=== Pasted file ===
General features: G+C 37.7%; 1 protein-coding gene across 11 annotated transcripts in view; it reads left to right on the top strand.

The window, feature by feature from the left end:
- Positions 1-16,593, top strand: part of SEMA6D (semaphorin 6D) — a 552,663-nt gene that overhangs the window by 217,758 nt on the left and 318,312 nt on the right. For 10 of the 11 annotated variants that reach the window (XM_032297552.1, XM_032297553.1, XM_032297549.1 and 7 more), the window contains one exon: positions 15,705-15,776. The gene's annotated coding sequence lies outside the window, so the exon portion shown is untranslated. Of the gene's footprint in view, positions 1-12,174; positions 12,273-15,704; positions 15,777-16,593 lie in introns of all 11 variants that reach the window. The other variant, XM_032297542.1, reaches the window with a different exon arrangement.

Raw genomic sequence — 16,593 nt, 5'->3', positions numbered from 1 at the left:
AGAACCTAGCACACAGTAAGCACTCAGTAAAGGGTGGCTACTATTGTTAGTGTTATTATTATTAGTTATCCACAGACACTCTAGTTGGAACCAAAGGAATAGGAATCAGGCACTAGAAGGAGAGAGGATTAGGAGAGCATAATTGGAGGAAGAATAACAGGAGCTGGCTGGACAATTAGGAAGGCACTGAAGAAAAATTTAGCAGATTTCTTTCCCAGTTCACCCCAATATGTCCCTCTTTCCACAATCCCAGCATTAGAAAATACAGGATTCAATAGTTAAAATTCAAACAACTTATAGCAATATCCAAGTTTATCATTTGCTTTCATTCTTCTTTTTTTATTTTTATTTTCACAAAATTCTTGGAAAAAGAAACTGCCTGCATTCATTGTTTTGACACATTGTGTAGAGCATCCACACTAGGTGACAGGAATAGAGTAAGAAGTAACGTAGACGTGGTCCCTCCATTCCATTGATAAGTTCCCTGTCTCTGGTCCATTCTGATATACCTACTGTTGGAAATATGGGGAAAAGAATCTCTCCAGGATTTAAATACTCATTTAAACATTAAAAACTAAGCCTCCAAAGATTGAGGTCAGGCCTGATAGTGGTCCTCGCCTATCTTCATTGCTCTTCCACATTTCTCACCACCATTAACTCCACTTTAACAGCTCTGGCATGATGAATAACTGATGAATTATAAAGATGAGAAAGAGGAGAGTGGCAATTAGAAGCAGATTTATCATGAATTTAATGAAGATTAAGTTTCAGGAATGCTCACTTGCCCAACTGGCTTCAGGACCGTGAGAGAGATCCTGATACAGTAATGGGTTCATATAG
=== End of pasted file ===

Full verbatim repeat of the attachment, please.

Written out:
General features: G+C 37.7%; 1 protein-coding gene across 11 annotated transcripts in view; it reads left to right on the top strand.

The window, feature by feature from the left end:
- Positions 1-16,593, top strand: part of SEMA6D (semaphorin 6D) — a 552,663-nt gene that overhangs the window by 217,758 nt on the left and 318,312 nt on the right. For 10 of the 11 annotated variants that reach the window (XM_032297552.1, XM_032297553.1, XM_032297549.1 and 7 more), the window contains one exon: positions 15,705-15,776. The gene's annotated coding sequence lies outside the window, so the exon portion shown is untranslated. Of the gene's footprint in view, positions 1-12,174; positions 12,273-15,704; positions 15,777-16,593 lie in introns of all 11 variants that reach the window. The other variant, XM_032297542.1, reaches the window with a different exon arrangement.

Raw genomic sequence — 16,593 nt, 5'->3', positions numbered from 1 at the left:
AGAACCTAGCACACAGTAAGCACTCAGTAAAGGGTGGCTACTATTGTTAGTGTTATTATTATTAGTTATCCACAGACACTCTAGTTGGAACCAAAGGAATAGGAATCAGGCACTAGAAGGAGAGAGGATTAGGAGAGCATAATTGGAGGAAGAATAACAGGAGCTGGCTGGACAATTAGGAAGGCACTGAAGAAAAATTTAGCAGATTTCTTTCCCAGTTCACCCCAATATGTCCCTCTTTCCACAATCCCAGCATTAGAAAATACAGGATTCAATAGTTAAAATTCAAACAACTTATAGCAATATCCAAGTTTATCATTTGCTTTCATTCTTCTTTTTTTATTTTTATTTTCACAAAATTCTTGGAAAAAGAAACTGCCTGCATTCATTGTTTTGACACATTGTGTAGAGCATCCACACTAGGTGACAGGAATAGAGTAAGAAGTAACGTAGACGTGGTCCCTCCATTCCATTGATAAGTTCCCTGTCTCTGGTCCATTCTGATATACCTACTGTTGGAAATATGGGGAAAAGAATCTCTCCAGGATTTAAATACTCATTTAAACATTAAAAACTAAGCCTCCAAAGATTGAGGTCAGGCCTGATAGTGGTCCTCGCCTATCTTCATTGCTCTTCCACATTTCTCACCACCATTAACTCCACTTTAACAGCTCTGGCATGATGAATAACTGATGAATTATAAAGATGAGAAAGAGGAGAGTGGCAATTAGAAGCAGATTTATCATGAATTTAATGAAGATTAAGTTTCAGGAATGCTCACTTGCCCAACTGGCTTCAGGACCGTGAGAGAGATCCTGATACAGTAATGGGTTCATATAG